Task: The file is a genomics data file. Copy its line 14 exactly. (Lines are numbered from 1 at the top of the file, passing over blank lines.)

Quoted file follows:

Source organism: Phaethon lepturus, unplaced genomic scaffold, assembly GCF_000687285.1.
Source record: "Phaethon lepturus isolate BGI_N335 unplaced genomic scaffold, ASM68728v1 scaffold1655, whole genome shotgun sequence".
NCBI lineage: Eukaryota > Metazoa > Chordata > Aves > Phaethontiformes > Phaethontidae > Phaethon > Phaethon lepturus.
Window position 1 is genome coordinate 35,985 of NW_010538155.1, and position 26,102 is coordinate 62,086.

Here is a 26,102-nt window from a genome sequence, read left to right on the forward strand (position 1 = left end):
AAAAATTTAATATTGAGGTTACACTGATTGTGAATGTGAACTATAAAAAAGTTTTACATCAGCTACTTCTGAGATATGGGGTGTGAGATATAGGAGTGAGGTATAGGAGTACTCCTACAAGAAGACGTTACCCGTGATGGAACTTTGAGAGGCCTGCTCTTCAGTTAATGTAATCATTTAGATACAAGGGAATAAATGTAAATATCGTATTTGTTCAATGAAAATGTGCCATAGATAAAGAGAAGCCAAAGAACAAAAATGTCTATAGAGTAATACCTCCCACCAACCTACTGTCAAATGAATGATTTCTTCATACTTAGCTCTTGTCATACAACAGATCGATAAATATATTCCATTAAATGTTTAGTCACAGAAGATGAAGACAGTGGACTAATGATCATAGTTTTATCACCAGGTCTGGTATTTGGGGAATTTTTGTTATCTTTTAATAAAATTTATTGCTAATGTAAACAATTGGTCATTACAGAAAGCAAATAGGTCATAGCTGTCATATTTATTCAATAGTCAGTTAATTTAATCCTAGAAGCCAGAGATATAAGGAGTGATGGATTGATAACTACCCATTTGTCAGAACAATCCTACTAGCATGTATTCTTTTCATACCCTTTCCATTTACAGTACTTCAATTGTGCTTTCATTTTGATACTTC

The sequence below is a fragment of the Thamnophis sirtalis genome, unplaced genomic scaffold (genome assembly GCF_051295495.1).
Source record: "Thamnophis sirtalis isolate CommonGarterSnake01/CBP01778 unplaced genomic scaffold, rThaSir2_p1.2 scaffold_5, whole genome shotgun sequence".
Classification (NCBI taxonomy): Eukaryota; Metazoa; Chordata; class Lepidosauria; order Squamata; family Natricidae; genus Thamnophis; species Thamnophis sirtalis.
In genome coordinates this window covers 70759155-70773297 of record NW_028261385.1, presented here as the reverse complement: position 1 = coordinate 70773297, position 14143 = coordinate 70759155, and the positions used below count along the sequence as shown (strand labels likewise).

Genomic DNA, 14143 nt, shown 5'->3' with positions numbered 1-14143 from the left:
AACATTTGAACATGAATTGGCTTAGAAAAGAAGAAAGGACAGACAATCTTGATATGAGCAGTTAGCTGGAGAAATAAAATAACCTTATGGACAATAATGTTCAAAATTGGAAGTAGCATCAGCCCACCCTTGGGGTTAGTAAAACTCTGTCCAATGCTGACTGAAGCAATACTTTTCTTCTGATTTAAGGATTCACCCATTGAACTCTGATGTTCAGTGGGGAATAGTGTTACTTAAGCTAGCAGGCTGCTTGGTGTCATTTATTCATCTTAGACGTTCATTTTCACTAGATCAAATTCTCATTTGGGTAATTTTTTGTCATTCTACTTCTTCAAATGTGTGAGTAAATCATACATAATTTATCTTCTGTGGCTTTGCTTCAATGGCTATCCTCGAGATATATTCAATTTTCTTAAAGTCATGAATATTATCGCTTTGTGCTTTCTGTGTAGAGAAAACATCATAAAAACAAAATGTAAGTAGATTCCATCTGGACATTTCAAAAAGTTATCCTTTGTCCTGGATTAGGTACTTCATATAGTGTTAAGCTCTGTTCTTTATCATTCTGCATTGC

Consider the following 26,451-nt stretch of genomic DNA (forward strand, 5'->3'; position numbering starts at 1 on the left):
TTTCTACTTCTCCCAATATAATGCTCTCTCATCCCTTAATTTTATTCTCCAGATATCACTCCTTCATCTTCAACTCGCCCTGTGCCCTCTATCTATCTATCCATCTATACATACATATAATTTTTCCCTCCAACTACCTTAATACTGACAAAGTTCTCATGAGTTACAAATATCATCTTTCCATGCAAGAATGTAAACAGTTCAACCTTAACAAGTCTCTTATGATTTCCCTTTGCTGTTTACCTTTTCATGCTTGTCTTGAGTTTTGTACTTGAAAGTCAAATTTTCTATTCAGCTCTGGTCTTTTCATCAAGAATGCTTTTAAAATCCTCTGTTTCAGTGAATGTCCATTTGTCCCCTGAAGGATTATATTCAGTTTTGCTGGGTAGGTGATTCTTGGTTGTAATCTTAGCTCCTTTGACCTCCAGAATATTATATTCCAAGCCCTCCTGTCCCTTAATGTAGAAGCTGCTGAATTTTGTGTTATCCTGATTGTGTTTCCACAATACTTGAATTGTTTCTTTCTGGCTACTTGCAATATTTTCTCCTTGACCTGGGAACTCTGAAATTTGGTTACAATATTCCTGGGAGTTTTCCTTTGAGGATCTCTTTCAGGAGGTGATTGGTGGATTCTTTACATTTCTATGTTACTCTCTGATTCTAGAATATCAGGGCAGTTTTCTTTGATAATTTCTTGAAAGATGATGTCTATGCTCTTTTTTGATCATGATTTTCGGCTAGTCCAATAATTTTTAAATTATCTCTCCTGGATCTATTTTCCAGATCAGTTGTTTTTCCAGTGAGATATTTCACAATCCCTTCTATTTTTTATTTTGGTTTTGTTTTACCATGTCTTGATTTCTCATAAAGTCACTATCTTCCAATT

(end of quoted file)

TTTCTACTTCTCCCAATATAATGCTCTCTCATCCCTTAATTTTATTCTCCAGATATCACTCCTTCATCTTCAACTCGCCCTGTGCCCTCTATCTATCTATCCATCTATACATACATATAATTTTTCCCTCCAACTACCTTAATACTGACAAAGTTCTCATGAGTTACAAATATCATCTTTCCATGCAAGAATGTAAACAGTTCAACCTTAACAAGTCTCTTATGATTTCCCTTTGCTGTTTACCTTTTCATGCTTGTCTTGAGTTTTGTACTTGAAAGTCAAATTTTCTATTCAGCTCTGGTCTTTTCATCAAGAATGCTTTTAAAATCCTCTGTTTCAGTGAATGTCCATTTGTCCCCTGAAGGATTATATTCAGTTTTGCTGGGTAGGTGATTCTTGGTTGTAATCTTAGCTCCTTTGACCTCCAGAATATTATATTCCAAGCCCTCCTGTCCCTTAATGTAGAAGCTGCTGAATTTTGTGTTATCCTGATTGTGTTTCCACAATACTTGAATTGTTTCTTTCTGGCTACTTGCAATATTTTCTCCTTGACCTGGGAACTCTGAAATTTGGTTACAATATTCCTGGGAGTTTTCCTTTGAGGATCTCTTTCAGGAGGTGATTGGTGGATTCTTTACATTTCTATGTTACTCTCTGATTCTAGAATATCAGGGCAGTTTTCTTTGATAATTTCTTGAAAGATGATGTCTATGCTCTTTTTTGATCATGATTTTCGGCTAGTCCAATAATTTTTAAATTATCTCTCCTGGATCTATTTTCCAGATCAGTTGTTTTTCCAGTGAGATATTTCACAATCCCTTCTATTTTTTATTTTGGTTTTGTTTTACCATGTCTTGATTTCTCATAAAGTCACTATCTTCCAATT